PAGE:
Universities Create Ed. Entrepreneur Programs
Efforts to promote an evolving area of study—entrepreneurship in education—are taking hold in graduate schools across the country, as universities craft programs and courses focused on cultivating school leaders and private-sector developers capable of bringing new ideas, and possibly new products and technologies, to schools.
University faculty members and administrators say the study of K-12 entrepreneurship and innovation has had a presence in the postsecondary world for years. But recently, interest in the subject has grown, and it has secured a much more clearly defined place in a number of colleges of education, business schools, and other academic departments.
A number of factors are driving the programs' increased prominence.
School leaders and policymakers have become increasingly focused on bringing new academic and financial models to school districts, which face pressure to raise test scores and control costs.
At the same time, higher education, business, and school leaders have become increasingly convinced that universities can do more to encourage the development of new technologies and ideas that can benefit schools, if entrepreneurs are given encouragement and sufficient knowledge of the primary and secondary school landscape.
That thinking is evident at institutions such as the University of Pennsylvania's graduate school of education, which has had a long-standing interest in promoting entrepreneurship in education and is seeking to expand those efforts.
The goal is to bring about "an absolute merger of researchers, the education community, investors, and entrepreneurs in a way that benefits schools," said Barbara Kurshan, a former private-sector entrepreneur who is now the executive director of academic innovation at the graduate school in Philadelphia. "If we don't figure out a way to help these groups speak to each other," she said, "we're not going to see any of the benefits reach the classroom."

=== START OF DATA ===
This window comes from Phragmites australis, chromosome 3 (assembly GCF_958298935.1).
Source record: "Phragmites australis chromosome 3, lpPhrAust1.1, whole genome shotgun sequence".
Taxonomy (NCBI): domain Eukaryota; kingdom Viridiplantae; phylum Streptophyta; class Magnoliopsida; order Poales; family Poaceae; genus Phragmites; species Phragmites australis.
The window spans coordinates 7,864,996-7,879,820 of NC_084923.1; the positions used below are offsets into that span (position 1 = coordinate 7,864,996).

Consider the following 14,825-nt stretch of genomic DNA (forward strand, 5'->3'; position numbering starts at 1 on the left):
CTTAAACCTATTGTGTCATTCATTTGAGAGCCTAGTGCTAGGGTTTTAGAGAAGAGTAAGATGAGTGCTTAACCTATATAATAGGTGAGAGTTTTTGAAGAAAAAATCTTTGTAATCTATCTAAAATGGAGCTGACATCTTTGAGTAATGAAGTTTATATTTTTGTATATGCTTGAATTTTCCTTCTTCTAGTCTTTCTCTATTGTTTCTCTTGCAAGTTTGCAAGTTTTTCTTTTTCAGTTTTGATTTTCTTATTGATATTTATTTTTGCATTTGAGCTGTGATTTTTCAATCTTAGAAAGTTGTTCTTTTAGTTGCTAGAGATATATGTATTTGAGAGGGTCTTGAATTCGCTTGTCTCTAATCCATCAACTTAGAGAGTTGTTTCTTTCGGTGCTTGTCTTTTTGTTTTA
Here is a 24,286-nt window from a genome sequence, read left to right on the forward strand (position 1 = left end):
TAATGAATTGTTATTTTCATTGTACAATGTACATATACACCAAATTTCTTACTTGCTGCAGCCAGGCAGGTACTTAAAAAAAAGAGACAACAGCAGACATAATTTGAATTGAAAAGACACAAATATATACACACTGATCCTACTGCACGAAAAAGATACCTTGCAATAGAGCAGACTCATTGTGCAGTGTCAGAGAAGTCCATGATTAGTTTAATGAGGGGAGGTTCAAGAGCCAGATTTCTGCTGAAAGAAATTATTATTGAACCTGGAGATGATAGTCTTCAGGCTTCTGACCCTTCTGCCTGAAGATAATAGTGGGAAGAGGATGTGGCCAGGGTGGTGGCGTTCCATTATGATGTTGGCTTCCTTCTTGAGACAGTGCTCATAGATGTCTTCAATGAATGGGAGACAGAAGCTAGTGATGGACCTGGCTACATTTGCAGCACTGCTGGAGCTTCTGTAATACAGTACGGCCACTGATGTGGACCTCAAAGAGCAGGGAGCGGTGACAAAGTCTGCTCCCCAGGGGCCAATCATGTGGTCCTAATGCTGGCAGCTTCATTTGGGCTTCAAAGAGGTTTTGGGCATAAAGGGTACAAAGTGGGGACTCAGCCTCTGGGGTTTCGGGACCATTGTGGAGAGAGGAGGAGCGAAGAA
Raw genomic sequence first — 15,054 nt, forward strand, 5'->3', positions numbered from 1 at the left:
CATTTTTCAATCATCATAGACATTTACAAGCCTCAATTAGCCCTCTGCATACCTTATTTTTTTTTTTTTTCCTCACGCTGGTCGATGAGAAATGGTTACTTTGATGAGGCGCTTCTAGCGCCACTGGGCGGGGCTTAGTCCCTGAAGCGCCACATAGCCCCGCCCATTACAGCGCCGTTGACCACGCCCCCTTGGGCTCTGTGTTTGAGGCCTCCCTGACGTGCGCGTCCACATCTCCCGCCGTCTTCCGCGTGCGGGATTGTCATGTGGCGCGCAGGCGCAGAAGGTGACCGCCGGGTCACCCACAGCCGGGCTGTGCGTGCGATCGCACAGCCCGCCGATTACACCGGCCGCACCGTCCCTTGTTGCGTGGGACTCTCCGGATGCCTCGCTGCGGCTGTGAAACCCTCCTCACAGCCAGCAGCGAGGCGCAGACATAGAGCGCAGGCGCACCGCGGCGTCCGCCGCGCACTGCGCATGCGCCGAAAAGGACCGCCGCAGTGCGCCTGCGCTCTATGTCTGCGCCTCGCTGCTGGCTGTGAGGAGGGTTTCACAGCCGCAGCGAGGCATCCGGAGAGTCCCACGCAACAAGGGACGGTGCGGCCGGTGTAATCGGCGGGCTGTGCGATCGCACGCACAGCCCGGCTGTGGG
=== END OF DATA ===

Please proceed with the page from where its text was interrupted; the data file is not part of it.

The education school's work on education entrepreneurship is playing out on a number of fronts.
Since 2010, the school has staged a competition designed to spawn potential breakthrough ideas and products in the education market. It will award $120,000 in prizes this year. The competition is meant partly to expose winners to educators and researchers, as well as venture capitalists and others, school officials say.
Ms. Kurshan, who joined the school last year, also has been working on a project to encourage a more direct link between education research and entrepreneurship—so that academic scholars with sound research can have the support to take their ideas "to product or practice," she said, and so that entrepreneurs can understand how research can and should inform their work.
Innovation vs. Reality